I spotted a wildly dressed guy wearing huge Nike Dunks and snapping away with his professional Nikon. You know those moments in life when you get a sort of fuzzy feeling and feel the need to follow someone? Well I got this fuzzy feeling which was surely my Geisha-dar. We stood at a small intersection off the main street and introduced ourselves. He had lived in Whistler for the past few years and hales from Sydney Australia. We both decided to guard the intersection and inform the other when we spotted something.

And then, all of a sudden, I screamed, “it’s a Geisha!” He whipped around and we started to madly shoot this woman with our cameras as she elegantly walked down the cobbled street in her pink kimono. I thought I had died and gone to heaven. She quietly said, “konichiwa” and stopped at the intersection to talk to an old local man walking his bicycle. I blurted out, “can I take a picture with you?” She nodded yes, and we both acted like the most loathsome tourists for the next minute as our old granddaddy from Japan snapped our pictures with her. If that wasn’t fantastic enough. Another geisha (who I assume she was waiting for) rounded the corner. Two geisha now stood in front of me standing and bowing and smiling and being delightful. They both turned and headed towards the main street where a hoard of unknowing tourists thirstily waited for their appearance. We chased them down the street as they lifted up their kimono and darted for the business woman who quickly ushered them into her tea house. My heart was racing and we both decided to sit down as we were on a bit of a high from the whole experience. Very few people get to see and interact with geisha up close like I had moments earlier. Geisha typically run along the street and avoid talking to tourists as they are basically running to work and don’t have time to stop and chat. My Geisha-dar was clearly a valuable asset today!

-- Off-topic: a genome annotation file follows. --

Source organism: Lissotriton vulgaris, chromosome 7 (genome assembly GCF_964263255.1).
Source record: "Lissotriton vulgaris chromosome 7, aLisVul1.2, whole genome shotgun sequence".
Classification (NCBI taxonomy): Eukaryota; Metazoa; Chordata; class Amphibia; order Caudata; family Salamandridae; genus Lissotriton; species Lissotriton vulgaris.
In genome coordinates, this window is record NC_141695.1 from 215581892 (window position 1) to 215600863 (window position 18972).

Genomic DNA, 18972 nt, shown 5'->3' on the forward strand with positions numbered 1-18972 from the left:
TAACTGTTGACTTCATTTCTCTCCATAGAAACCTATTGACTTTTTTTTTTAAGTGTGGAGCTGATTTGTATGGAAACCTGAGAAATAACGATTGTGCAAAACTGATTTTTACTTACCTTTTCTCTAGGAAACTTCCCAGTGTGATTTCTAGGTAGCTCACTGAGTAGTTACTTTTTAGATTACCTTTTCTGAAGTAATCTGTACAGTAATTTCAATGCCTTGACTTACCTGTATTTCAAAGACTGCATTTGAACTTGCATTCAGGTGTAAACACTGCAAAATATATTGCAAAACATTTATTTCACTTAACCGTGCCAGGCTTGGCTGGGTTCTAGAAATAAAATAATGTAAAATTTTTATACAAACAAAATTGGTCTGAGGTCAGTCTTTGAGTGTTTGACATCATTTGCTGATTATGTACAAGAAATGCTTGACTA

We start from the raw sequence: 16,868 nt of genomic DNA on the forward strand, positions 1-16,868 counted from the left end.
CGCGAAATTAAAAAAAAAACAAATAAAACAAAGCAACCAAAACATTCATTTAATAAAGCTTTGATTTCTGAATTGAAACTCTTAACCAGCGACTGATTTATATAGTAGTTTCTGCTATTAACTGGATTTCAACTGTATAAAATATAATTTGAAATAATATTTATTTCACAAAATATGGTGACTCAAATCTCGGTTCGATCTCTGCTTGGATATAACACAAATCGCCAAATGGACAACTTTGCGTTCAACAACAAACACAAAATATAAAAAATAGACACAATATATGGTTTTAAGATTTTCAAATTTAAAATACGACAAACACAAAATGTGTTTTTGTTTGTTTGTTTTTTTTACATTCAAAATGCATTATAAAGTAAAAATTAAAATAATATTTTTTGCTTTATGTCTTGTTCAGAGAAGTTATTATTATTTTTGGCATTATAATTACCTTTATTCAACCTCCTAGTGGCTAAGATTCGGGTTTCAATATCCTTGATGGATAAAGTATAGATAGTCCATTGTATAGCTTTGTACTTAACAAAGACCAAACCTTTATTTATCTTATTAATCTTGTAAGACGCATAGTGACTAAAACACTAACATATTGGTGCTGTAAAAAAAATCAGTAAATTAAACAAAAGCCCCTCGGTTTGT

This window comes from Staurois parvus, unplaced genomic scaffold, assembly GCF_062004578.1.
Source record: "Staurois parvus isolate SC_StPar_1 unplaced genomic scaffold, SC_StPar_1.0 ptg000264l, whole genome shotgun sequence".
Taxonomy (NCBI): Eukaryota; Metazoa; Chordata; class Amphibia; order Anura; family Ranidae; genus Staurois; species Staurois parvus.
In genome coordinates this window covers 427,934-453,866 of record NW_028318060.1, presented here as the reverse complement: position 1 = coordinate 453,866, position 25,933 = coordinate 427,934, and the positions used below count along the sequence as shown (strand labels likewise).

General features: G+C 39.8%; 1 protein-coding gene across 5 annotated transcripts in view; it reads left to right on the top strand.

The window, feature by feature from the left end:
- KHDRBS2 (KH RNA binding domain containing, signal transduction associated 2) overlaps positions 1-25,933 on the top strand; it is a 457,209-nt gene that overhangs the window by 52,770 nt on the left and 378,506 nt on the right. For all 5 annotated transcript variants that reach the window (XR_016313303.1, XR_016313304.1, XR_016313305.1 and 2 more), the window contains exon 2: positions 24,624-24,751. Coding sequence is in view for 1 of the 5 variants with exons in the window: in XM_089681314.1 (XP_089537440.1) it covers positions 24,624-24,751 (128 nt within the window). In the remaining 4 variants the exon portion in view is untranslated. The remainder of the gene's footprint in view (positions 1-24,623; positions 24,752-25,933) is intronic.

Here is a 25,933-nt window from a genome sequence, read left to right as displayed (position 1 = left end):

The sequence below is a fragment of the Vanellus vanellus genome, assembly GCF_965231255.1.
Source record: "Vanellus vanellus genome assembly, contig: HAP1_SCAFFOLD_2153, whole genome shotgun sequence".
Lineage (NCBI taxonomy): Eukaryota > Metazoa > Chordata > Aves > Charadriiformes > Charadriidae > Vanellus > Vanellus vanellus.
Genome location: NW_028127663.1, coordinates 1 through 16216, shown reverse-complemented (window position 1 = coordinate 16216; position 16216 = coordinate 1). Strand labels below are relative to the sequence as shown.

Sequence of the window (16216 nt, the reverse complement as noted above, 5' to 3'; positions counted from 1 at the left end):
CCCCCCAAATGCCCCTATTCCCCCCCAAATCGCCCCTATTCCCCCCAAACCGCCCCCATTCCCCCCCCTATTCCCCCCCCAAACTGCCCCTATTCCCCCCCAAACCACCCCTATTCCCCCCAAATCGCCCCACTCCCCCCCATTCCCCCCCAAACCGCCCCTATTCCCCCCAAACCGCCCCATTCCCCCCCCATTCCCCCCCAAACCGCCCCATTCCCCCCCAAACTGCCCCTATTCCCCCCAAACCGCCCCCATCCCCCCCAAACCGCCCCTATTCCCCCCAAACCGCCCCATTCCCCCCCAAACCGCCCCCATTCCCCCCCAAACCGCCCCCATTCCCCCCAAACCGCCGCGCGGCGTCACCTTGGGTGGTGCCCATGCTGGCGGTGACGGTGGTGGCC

I skipped back to the hostel with a huge smile on my face and immediately showed everyone on the balcony my amazing pictures which made them infuriatingly jealous of me. A group of us headed out after dark to discover the Kyoto nightlife offerings. We first stopped into a little local pub called Club Voodoo. I felt as though I was in an episode of the Japanese version of Cheers. I told the bartender my life story over a glass of Baileys on the rocks. I then chatted with a really fat man sipping on whisky who told me in broken English, “everyone thinks I am a sumo because I am obese.” He then hysterically laughed which in turn caused me to giggle until my gut hurt. I think we also may have run into the local drunk. A twenty six year old who looked like the spitting image of the speed racer character from the famed manga film, Akira. He had a huge head of spiked hair, shiny red motorcycle jacket and seemed to only talk to us if we held up peace signs.

We then walked down the main night life street which seems to go on for miles. One of the locals who works at the hostel took us to a foreign friendly club. The first floor featured a large bar and a small dance floor with several Caucasian women who were desperately trying to dance in high heels. They clearly needed a lesson from their Japanese counterparts. Walking up a spiral staircase I stared up at the massive glowing glass chandelier which hung from the ceiling. On the top floor hundreds of “too cool for school” Japanese youth dressed to impress lounged on plush sofa’s which glowed a wild spectrum of neon. I ran into my Australian Geisha-dar photography friend on the dance floor and spent the next hour or so having a blast with a wild assortment of Japanese youth.